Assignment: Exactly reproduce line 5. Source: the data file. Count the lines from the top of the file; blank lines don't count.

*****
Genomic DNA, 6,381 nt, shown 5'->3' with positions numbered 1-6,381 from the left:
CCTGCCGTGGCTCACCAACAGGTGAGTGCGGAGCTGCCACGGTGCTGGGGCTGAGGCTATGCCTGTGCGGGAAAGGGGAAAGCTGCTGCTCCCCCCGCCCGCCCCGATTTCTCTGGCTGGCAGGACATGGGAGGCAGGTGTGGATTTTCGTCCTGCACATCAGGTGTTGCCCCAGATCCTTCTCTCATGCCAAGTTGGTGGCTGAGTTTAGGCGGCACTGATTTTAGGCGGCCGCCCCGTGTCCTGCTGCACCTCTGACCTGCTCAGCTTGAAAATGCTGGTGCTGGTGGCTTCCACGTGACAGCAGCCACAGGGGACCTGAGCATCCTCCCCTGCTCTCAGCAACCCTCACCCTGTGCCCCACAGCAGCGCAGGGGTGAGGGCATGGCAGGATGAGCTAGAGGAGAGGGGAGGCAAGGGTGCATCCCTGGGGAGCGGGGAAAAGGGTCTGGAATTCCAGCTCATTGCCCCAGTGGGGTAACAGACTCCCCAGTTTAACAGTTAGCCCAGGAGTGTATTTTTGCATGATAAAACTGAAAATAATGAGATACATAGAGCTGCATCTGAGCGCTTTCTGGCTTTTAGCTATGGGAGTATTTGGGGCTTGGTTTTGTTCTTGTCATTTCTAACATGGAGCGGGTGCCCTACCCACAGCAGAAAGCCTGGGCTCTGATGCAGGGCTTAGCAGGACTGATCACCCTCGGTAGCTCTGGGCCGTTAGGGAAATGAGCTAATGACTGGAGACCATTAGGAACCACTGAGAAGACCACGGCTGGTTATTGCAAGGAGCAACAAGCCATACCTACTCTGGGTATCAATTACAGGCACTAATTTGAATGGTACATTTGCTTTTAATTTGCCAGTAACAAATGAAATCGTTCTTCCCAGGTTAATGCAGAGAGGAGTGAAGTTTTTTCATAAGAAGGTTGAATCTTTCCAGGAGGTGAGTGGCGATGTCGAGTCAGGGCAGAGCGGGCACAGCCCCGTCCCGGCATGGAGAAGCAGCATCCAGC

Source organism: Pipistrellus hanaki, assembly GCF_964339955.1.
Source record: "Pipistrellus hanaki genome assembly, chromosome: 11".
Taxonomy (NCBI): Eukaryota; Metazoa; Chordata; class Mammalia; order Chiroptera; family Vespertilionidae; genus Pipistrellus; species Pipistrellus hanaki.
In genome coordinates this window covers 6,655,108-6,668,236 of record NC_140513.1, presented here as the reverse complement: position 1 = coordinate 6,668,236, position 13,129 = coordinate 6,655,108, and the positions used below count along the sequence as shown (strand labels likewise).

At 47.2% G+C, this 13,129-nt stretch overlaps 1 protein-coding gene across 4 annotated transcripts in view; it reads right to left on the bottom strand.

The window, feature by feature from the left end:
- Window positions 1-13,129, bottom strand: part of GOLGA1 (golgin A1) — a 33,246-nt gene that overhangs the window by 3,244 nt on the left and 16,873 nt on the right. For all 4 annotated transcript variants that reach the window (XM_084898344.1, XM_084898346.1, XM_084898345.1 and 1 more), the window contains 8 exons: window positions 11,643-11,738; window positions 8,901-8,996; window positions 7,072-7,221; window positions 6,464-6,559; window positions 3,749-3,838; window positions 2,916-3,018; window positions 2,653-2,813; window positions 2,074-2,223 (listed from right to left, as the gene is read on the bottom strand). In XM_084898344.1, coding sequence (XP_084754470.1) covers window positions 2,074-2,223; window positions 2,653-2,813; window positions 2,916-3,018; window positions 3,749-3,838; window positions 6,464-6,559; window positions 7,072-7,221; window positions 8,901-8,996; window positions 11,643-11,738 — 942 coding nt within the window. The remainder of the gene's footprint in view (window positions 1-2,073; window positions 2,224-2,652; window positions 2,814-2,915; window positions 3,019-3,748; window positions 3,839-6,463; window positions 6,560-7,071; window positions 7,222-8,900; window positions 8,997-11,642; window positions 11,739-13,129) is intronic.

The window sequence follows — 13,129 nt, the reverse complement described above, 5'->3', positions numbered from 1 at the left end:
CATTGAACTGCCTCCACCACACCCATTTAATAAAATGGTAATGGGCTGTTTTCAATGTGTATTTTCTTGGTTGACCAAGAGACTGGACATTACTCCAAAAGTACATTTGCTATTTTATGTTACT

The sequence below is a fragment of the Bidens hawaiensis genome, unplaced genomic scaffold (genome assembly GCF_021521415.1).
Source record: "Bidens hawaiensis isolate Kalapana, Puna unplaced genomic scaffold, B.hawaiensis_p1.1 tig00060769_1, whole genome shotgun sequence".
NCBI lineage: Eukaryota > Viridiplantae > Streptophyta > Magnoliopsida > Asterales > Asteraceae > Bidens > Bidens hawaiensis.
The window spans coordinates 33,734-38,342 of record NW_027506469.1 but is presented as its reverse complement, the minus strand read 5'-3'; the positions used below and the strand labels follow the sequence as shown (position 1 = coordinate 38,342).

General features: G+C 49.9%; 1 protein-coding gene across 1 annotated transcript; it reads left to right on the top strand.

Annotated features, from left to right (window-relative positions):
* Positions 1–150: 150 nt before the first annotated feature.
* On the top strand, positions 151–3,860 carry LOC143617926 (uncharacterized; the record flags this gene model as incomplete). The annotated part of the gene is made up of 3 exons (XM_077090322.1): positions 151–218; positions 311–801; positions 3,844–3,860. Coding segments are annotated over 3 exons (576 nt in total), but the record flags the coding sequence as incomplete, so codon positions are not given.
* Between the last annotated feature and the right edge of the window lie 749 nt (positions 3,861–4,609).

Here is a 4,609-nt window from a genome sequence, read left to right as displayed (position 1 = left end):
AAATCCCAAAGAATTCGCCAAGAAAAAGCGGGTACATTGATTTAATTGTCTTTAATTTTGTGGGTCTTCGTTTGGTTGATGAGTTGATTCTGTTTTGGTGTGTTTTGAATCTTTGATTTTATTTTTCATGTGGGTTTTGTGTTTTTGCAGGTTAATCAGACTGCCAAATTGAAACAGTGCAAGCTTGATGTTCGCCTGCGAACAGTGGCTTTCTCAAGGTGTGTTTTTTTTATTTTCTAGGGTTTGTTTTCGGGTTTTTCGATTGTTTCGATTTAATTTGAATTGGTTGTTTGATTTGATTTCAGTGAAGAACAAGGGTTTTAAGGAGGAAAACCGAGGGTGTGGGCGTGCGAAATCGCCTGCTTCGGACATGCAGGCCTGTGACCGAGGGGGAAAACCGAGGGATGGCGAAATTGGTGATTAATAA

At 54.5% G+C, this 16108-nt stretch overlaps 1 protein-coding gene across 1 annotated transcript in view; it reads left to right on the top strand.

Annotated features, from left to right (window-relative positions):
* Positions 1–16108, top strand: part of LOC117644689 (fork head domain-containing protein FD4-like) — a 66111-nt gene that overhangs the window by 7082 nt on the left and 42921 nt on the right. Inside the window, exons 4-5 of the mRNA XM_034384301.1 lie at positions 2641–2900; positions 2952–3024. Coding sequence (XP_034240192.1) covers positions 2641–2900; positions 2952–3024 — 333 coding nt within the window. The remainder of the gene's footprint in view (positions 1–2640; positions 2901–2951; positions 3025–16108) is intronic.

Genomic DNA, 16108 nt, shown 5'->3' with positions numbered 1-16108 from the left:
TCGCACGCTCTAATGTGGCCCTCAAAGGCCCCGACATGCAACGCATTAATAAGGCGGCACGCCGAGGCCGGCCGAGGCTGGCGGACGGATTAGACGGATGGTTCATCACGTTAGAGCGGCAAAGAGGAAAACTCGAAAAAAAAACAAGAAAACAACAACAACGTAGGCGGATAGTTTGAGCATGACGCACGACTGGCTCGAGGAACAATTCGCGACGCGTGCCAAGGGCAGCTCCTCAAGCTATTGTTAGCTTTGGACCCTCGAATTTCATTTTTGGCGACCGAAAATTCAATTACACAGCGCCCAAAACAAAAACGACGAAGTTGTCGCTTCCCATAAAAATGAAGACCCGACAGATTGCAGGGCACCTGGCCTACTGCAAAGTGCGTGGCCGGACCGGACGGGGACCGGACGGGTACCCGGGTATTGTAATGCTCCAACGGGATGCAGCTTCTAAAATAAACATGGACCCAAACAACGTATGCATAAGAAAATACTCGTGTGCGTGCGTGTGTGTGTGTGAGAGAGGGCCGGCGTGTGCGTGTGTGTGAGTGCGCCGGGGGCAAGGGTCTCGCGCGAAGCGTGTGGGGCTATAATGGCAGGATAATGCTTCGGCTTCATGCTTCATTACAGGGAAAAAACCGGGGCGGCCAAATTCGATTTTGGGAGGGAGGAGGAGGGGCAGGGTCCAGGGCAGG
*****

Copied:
Taxonomy (NCBI): Eukaryota; Metazoa; Chordata; class Mammalia; order Chiroptera; family Vespertilionidae; genus Pipistrellus; species Pipistrellus hanaki.